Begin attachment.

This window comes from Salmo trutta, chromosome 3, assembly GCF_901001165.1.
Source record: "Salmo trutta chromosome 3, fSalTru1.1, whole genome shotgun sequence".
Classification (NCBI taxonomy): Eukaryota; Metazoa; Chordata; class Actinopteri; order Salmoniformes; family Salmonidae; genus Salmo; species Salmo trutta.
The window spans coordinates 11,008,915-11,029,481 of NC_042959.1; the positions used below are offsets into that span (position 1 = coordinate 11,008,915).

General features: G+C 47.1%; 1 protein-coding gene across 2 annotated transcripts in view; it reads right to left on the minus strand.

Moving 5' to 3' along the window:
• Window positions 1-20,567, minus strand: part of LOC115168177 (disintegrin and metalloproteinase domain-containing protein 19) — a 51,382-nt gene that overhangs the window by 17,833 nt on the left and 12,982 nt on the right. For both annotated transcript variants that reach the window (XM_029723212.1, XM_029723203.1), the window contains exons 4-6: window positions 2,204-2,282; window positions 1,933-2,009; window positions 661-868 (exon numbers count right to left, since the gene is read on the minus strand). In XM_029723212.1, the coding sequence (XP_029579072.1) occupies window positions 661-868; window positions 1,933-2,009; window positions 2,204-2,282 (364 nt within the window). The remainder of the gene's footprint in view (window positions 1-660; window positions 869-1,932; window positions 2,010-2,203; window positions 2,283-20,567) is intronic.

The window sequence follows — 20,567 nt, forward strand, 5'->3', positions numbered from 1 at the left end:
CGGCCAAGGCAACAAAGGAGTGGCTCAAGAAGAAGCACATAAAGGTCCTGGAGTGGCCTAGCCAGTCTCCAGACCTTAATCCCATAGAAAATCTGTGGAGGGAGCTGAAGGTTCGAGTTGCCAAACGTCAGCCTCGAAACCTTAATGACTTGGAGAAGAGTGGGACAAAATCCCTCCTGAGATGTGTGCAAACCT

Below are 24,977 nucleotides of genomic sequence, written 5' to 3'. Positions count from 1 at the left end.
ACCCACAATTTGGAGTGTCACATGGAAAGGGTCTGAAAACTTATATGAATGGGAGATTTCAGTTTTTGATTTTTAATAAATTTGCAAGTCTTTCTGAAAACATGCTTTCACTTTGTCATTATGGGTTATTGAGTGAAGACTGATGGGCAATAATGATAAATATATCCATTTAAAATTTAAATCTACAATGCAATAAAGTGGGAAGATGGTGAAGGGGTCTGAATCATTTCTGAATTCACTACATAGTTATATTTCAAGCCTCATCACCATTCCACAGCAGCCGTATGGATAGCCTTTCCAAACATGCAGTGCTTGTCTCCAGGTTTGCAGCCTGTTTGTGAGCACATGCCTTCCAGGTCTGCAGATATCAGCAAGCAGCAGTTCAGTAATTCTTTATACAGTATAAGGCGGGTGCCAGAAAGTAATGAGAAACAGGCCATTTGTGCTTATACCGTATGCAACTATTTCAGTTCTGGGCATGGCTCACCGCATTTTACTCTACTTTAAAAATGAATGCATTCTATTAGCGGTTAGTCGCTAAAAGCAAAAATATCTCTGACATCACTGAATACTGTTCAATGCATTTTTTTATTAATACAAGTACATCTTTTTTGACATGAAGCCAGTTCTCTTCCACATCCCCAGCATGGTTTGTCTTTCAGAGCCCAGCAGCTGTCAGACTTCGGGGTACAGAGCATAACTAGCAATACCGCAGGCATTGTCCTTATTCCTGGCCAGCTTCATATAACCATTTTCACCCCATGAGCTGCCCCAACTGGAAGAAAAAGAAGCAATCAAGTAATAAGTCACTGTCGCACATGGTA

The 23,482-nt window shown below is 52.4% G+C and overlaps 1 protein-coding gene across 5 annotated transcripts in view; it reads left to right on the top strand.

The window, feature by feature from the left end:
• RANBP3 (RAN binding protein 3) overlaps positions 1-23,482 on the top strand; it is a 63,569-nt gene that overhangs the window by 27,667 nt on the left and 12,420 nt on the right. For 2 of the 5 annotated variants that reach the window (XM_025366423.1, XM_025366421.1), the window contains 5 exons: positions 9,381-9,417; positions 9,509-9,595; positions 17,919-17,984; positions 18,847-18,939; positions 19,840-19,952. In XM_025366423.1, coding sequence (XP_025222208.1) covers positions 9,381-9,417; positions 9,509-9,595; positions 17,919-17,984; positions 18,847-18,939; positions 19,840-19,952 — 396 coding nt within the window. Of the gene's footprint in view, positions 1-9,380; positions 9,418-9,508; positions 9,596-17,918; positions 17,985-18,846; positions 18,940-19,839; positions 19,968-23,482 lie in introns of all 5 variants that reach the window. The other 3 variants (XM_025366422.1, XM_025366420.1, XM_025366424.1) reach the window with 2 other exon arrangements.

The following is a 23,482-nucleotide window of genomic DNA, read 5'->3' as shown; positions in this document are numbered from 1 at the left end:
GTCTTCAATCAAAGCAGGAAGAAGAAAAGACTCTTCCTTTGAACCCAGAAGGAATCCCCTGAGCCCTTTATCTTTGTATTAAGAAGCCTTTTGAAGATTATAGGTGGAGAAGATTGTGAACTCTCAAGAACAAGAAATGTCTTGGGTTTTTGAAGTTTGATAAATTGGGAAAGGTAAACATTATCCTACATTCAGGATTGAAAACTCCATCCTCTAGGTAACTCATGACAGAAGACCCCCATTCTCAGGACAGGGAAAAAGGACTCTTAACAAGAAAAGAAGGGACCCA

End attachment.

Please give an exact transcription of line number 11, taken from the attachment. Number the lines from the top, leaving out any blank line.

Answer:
ACCCACAATTTGGAGTGTCACATGGAAAGGGTCTGAAAACTTATATGAATGGGAGATTTCAGTTTTTGATTTTTAATAAATTTGCAAGTCTTTCTGAAAACATGCTTTCACTTTGTCATTATGGGTTATTGAGTGAAGACTGATGGGCAATAATGATAAATATATCCATTTAAAATTTAAATCTACAATGCAATAAAGTGGGAAGATGGTGAAGGGGTCTGAATCATTTCTGAATTCACTACATAGTTATATTTCAAGCCTCATCACCATTCCACAGCAGCCGTATGGATAGCCTTTCCAAACATGCAGTGCTTGTCTCCAGGTTTGCAGCCTGTTTGTGAGCACATGCCTTCCAGGTCTGCAGATATCAGCAAGCAGCAGTTCAGTAATTCTTTATACAGTATAAGGCGGGTGCCAGAAAGTAATGAGAAACAGGCCATTTGTGCTTATACCGTATGCAACTATTTCAGTTCTGGGCATGGCTCACCGCATTTTACTCTACTTTAAAAATGAATGCATTCTATTAGCGGTTAGTCGCTAAAAGCAAAAATATCTCTGACATCACTGAATACTGTTCAATGCATTTTTTTATTAATACAAGTACATCTTTTTTGACATGAAGCCAGTTCTCTTCCACATCCCCAGCATGGTTTGTCTTTCAGAGCCCAGCAGCTGTCAGACTTCGGGGTACAGAGCATAACTAGCAATACCGCAGGCATTGTCCTTATTCCTGGCCAGCTTCATATAACCATTTTCACCCCATGAGCTGCCCCAACTGGAAGAAAAAGAAGCAATCAAGTAATAAGTCACTGTCGCACATGGTA